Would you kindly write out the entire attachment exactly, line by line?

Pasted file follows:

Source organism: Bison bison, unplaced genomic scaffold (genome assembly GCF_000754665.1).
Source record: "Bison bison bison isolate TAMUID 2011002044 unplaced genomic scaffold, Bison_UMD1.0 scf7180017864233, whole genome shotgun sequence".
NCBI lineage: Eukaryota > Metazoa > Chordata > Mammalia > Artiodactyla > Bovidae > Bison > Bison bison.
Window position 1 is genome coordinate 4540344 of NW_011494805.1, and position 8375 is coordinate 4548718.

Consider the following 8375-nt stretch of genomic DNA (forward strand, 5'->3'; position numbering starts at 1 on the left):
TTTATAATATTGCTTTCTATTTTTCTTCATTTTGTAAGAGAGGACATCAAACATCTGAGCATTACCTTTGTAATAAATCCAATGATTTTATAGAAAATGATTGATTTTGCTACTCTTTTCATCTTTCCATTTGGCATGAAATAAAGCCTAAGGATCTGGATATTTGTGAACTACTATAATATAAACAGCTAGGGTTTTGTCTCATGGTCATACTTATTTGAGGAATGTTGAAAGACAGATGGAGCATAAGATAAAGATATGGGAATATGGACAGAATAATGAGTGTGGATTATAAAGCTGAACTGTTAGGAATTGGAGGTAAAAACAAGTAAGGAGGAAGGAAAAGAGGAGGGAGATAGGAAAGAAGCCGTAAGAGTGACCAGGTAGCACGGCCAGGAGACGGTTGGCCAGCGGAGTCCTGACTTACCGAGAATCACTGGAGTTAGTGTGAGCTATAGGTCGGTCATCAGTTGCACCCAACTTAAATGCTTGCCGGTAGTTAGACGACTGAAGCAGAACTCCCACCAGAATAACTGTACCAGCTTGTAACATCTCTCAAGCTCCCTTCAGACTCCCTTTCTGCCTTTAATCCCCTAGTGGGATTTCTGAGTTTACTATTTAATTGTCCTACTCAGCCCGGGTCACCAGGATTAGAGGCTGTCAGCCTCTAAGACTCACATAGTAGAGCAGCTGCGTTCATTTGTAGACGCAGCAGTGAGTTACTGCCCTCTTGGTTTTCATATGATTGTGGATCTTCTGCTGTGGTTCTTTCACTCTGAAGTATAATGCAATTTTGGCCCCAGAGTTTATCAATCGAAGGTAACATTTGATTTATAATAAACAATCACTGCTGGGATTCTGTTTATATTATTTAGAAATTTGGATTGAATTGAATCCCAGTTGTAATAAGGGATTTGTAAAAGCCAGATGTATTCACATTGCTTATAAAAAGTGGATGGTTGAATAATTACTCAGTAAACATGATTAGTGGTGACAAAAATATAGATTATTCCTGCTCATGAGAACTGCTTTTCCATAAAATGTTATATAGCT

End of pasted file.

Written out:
Source organism: Bison bison, unplaced genomic scaffold (genome assembly GCF_000754665.1).
Source record: "Bison bison bison isolate TAMUID 2011002044 unplaced genomic scaffold, Bison_UMD1.0 scf7180017864233, whole genome shotgun sequence".
NCBI lineage: Eukaryota > Metazoa > Chordata > Mammalia > Artiodactyla > Bovidae > Bison > Bison bison.
Window position 1 is genome coordinate 4540344 of NW_011494805.1, and position 8375 is coordinate 4548718.

Consider the following 8375-nt stretch of genomic DNA (forward strand, 5'->3'; position numbering starts at 1 on the left):
TTTATAATATTGCTTTCTATTTTTCTTCATTTTGTAAGAGAGGACATCAAACATCTGAGCATTACCTTTGTAATAAATCCAATGATTTTATAGAAAATGATTGATTTTGCTACTCTTTTCATCTTTCCATTTGGCATGAAATAAAGCCTAAGGATCTGGATATTTGTGAACTACTATAATATAAACAGCTAGGGTTTTGTCTCATGGTCATACTTATTTGAGGAATGTTGAAAGACAGATGGAGCATAAGATAAAGATATGGGAATATGGACAGAATAATGAGTGTGGATTATAAAGCTGAACTGTTAGGAATTGGAGGTAAAAACAAGTAAGGAGGAAGGAAAAGAGGAGGGAGATAGGAAAGAAGCCGTAAGAGTGACCAGGTAGCACGGCCAGGAGACGGTTGGCCAGCGGAGTCCTGACTTACCGAGAATCACTGGAGTTAGTGTGAGCTATAGGTCGGTCATCAGTTGCACCCAACTTAAATGCTTGCCGGTAGTTAGACGACTGAAGCAGAACTCCCACCAGAATAACTGTACCAGCTTGTAACATCTCTCAAGCTCCCTTCAGACTCCCTTTCTGCCTTTAATCCCCTAGTGGGATTTCTGAGTTTACTATTTAATTGTCCTACTCAGCCCGGGTCACCAGGATTAGAGGCTGTCAGCCTCTAAGACTCACATAGTAGAGCAGCTGCGTTCATTTGTAGACGCAGCAGTGAGTTACTGCCCTCTTGGTTTTCATATGATTGTGGATCTTCTGCTGTGGTTCTTTCACTCTGAAGTATAATGCAATTTTGGCCCCAGAGTTTATCAATCGAAGGTAACATTTGATTTATAATAAACAATCACTGCTGGGATTCTGTTTATATTATTTAGAAATTTGGATTGAATTGAATCCCAGTTGTAATAAGGGATTTGTAAAAGCCAGATGTATTCACATTGCTTATAAAAAGTGGATGGTTGAATAATTACTCAGTAAACATGATTAGTGGTGACAAAAATATAGATTATTCCTGCTCATGAGAACTGCTTTTCCATAAAATGTTATATAGCT